Curb dodgy durian trade
The rise in the discovery of substandard durians meant for export to China is raising an alarm in the local durian industry.
If this issue persists, it could hurt Thailand's reputation as one of the largest exporters of durian in the region.
Last week, the Mukdahan Plant Quarantine Station banned 38 tonnes of durians due for export to China via Laos. The shipments were sent back to Chumphon, the source, after authorities at the border station found many substandard durians. These durians were said to be unripe and tainted with bugs and disease.
The incident has sparked questions of how such substandard durians can be moved out of the province despite shipments needing prior Department of Agriculture (DoA) approval.
Thammanoon Kaewkongkha, head of the DoA's Bureau of Plant and Agricultural Materials Control, admitted the fruit should have been checked and labelled with guarantee stickers issued by the authorities before export.
He declined to comment on whether DoA authorities were involved, but this is not the first time this has happened. In June, Mukdahan authorities seized two containers of substandard durians shipped from Chanthaburi.
An investigation found those durians were packed for export from a warehouse licenced by the DoA. The owner claimed a friend used the facility to pack the fruit. Having substandard durians is not the only problem hindering the Thai durian industry as cases have emerged of traders selling durian with fraudulent certificates to China, and claiming Vietnamese durian was Thai.
In June, Chanthaburi police raided a warehouse and found 19 tonnes of durians from Vietnam being prepared for export to China as Thai durians. Lately, durian production in the southern region of the kingdom has slowed even as demand in China remains high.
Concurrently, durians in Vietnam are heading to the market. Thai authorities do not restrict durian imports, unscrupulous importers bring the fruit from Vietnam to repack them as Thai durians for export to China.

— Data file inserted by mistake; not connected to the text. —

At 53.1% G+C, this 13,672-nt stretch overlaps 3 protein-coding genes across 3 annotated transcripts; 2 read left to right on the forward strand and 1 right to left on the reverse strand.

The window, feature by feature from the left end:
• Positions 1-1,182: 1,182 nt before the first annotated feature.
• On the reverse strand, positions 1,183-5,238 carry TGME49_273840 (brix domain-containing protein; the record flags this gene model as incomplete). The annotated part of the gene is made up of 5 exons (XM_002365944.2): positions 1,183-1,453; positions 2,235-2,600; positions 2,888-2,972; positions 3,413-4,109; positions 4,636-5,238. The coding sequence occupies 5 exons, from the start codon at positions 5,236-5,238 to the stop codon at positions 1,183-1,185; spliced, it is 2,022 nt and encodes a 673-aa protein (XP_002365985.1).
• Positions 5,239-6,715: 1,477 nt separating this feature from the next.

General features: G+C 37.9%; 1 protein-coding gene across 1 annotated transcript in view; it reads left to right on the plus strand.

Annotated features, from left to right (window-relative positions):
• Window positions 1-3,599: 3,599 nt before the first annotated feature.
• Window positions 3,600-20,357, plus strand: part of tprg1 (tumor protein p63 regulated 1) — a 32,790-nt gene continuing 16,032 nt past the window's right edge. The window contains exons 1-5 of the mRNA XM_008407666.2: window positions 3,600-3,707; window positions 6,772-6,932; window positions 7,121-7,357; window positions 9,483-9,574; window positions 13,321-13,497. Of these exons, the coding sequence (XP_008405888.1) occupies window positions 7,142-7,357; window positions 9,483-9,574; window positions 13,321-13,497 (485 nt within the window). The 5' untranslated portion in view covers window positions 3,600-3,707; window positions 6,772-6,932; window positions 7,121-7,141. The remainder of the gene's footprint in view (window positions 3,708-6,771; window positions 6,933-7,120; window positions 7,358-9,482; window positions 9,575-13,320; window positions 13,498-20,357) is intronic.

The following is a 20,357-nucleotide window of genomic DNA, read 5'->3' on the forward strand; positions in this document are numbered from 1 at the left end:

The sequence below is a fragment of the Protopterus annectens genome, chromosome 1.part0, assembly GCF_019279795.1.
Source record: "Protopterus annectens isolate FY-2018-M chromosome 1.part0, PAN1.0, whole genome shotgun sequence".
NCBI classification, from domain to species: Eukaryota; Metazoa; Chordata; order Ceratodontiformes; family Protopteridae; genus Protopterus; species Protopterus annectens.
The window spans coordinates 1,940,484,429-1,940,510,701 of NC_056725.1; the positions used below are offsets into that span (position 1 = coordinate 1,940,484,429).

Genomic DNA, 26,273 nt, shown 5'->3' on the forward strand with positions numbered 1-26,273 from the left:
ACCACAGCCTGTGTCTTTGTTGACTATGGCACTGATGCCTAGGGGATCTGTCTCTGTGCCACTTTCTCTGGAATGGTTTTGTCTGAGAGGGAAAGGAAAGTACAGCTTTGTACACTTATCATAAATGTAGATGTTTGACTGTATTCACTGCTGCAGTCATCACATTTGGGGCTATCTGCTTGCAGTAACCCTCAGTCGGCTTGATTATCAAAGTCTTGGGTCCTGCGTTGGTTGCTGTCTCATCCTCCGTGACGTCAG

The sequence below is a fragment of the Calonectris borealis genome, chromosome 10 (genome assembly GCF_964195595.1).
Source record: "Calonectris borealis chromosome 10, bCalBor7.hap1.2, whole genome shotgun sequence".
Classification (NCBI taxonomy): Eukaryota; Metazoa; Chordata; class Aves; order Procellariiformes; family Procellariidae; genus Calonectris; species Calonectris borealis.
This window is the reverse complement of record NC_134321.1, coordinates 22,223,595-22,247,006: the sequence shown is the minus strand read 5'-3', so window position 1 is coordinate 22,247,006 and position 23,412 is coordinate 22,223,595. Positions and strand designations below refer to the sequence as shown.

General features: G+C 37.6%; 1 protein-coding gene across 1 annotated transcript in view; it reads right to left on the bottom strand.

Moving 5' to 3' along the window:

It is fair to say that Thai durians perform well in the Chinese market due to their popularity. In the past six months, more than 670,000 tonnes of durians valued at 72 billion baht have been exported to China.
Despite the demand, Thailand lacks effective regulations to ensure the quality of all of its durian exports. The DoA must inspect durians for export but they lack the authority to take legal action.
For example, the DoA lacks the authority to confiscate substandard durians without cooperation from local administrations. In many cases, warehouses in the wrong reopened just days after failing an inspection.
Thailand faces challenges from new competitors in the durian market. As China pursues a zero-Covid policy, Vietnam, after Thailand, has emerged as the second major exporter of fresh durians to China. Several others countries in Southeast Asia are also pursuing market access.
If Thailand fails to restore the reputation of its durian exports by the time China reopens its fresh durian market, the supremacy of Thai durians will be threatened by its competitors, such as Malaysia's Musang King, which regularly commands high prices in the market. Lao PDR, Cambodia and the Philippines are also targeting the Chinese market. Given such challenges, Thailand must make sure its regulations to ensure its durian exports are up to the job.
Bangkok Post editorial column
These editorials represent Bangkok Post thoughts about current issues and situations.
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